Life in the Freezer

We’ve been settling in up here, above the Arctic Circle, and my blogging efforts have been delayed by two factors: I haven’t been exactly sure what we’re doing, and we only got our Internet about a week ago. I’m still waiting on the TV I ordered, which is now two weeks behind schedule, but we are otherwise all set.

Our home came pre-furnished to an almost alarming degree; not just furniture and silverware, but things like canned food, clothing the previous owner didn’t want, and incriminating evidence of an illegal personal distillery (it’s a dry village). Once we cleared out all that stuff and any food that had spoiled (which wasn’t much), it was a simple matter to get the house stuffs we brought with us organized in a livable sort of way.

This rental is much nicer than our trailer in Chugiak, though it is kind of a bunker, with a low ceiling and only two small windows (which are invariably covered by snow drifts). At least we have hot water consistently, and our heater always works, though it is rather loud. Our “front” door faces the prevailing wind, so it is in a near-constant state of being buried, and we have to get out through the garage. The door to the garage, however, can only be securely closed by locking it, so if, say, Katrina goes to work early I have to latch the door behind her, and open it for her when she gets back. However, the place is well-insulated, and having the buffer of the garage means we can brace ourselves for the frigid weather outside.

Everything that happens here seems to be dictated by the weather: the school doesn’t have “snow days” so much as “blizzard days”, mail and visitors from the outside world only arrive if the wind and visibility are safe enough for flying (which seems to be kind of rare this time of year), and preparing to go outside is a complicated but critical process usually involving three or four layers, face masks, and sometimes goggles.

The town of Kaktovik is just a small grid of buildings, isolated on an island in the frozen ocean. You can easily walk the extent of it, but the only places of note (for us) are the health clinic (across the street), the school (two blocks northwest), the post office (next to the school), the store (a block northeast), and the two restaurant/hotels in town (on either end). When we get tired of cooking for ourselves or the teachers at the school go out for a social get-together, those restaurants are really the only choices.

As I mentioned, I haven’t really had a clear picture of what I will be doing up here; my arrival was delayed a few weeks by terrible weather, and I arrived right around the time the school principal, Todd, had to leave for out-of-town district meetings, so I was kind of understandably left in a lurch. After a Christmas vacation at home, I was eager to get back to work, but I had to cool my heels for a few weeks before I could get started. My daily routine consisted of getting up with Katrina to see her off to work at around 7:30, and then puttering around the house until she came home, wondering what to do with myself. Since we were without Internet or a TV screen for much of that, my usual time-wasters were unavailable. I’ve gotten rather good at being a “house-husband”, doing dishes, vacuuming, and sorting laundry. Our little bunker doesn’t have a washing machine, but we have been making weekend trips over to Deb’s place, which does. It gives us a chance to socialize as well as watch the important stuff on TV (like the Super Bowl and the Winter Olympics). This week was really my first experience substituting and TA’ing and substitute TA’ing, which is a blog post in itself.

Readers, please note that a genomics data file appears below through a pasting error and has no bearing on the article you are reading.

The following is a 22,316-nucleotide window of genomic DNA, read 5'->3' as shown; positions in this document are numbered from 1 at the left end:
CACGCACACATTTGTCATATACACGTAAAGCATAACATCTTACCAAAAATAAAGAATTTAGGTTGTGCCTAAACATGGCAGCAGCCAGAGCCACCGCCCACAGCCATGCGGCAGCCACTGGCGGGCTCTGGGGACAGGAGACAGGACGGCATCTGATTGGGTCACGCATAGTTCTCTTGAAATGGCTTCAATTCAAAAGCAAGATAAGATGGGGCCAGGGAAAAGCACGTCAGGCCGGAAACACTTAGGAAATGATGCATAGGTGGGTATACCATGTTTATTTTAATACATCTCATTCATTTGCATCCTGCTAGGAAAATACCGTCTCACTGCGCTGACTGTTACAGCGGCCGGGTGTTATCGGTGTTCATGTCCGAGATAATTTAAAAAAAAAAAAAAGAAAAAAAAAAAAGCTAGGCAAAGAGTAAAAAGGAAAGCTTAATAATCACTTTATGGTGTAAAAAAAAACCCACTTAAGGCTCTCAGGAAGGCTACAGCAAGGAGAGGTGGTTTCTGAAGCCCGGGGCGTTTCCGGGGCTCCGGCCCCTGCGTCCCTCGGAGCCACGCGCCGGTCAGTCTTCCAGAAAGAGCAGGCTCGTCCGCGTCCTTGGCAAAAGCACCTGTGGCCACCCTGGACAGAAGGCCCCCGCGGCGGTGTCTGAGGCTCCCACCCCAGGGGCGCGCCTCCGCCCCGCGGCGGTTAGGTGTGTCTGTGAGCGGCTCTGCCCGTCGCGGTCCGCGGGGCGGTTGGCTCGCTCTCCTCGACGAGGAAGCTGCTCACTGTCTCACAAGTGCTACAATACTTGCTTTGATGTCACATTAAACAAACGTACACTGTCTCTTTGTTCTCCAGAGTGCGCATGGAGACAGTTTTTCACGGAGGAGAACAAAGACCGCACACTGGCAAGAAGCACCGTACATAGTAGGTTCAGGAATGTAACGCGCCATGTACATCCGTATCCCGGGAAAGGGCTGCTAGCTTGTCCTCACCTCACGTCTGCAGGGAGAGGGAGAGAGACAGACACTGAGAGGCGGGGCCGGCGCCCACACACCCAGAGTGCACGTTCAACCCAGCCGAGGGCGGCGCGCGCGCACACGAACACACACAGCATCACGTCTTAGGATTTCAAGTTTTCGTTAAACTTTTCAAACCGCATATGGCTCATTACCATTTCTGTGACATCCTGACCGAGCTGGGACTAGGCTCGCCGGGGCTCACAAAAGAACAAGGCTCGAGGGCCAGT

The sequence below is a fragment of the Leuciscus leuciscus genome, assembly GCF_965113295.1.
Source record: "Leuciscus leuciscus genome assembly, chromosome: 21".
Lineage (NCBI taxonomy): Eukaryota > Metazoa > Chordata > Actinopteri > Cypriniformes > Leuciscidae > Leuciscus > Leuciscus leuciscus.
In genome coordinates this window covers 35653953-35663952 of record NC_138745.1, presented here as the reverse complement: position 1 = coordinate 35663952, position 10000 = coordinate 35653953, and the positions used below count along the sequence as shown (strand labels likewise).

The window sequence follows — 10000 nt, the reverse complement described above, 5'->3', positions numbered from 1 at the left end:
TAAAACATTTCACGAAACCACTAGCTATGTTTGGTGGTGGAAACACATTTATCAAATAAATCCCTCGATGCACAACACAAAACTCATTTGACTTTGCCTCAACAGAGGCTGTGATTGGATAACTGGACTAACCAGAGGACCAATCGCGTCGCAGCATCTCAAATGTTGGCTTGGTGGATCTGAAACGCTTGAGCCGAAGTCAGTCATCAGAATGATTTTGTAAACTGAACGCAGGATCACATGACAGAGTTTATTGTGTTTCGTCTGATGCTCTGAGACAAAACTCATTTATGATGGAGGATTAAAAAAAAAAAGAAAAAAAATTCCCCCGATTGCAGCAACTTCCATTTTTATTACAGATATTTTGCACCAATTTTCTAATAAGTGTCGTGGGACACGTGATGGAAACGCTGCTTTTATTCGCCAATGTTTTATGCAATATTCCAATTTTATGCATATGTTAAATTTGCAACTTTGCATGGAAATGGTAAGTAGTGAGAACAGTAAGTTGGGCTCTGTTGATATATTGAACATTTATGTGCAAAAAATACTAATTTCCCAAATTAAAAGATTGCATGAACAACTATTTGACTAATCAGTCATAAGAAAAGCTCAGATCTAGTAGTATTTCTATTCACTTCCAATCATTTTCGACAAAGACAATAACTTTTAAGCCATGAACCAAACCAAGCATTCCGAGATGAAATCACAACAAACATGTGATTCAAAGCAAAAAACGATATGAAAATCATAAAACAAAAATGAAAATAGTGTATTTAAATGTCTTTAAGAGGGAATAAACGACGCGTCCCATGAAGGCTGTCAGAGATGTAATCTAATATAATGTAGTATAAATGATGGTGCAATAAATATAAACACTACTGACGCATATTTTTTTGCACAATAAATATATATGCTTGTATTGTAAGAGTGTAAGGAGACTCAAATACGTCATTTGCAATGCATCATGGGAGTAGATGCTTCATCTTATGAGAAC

As far as my initial impressions go; it is both less and more rugged than I was picturing. I think you simply can’t prepare for how cold it is up here. On bad days, even the short walk to school is exhausting, fighting the wind and expecting Tauntauns or AT-ATs at any moment. On the other hand, once you get to the school, it is like any other school I’ve ever seen, except all grades are represented, and the entire population could probably fit into a couple of California elementary school classes.

There is a stiff divide between the “native” population and the “white” population, which I also wasn’t ready for. I wouldn’t go so far as to say there is out-and-out racism, but it’s clear that we are seen as outsiders and are mildly mistrusted. It doesn’t help that the majority of the teachers are white and the majority of the kids and community members are native, further cementing the perception of a class distinction. For the most part, people are friendly, though, so it’s not a huge issue, it’s just more apparent than I am used to in my overwhelmingly white bread hometown, or my all-inclusive college town.


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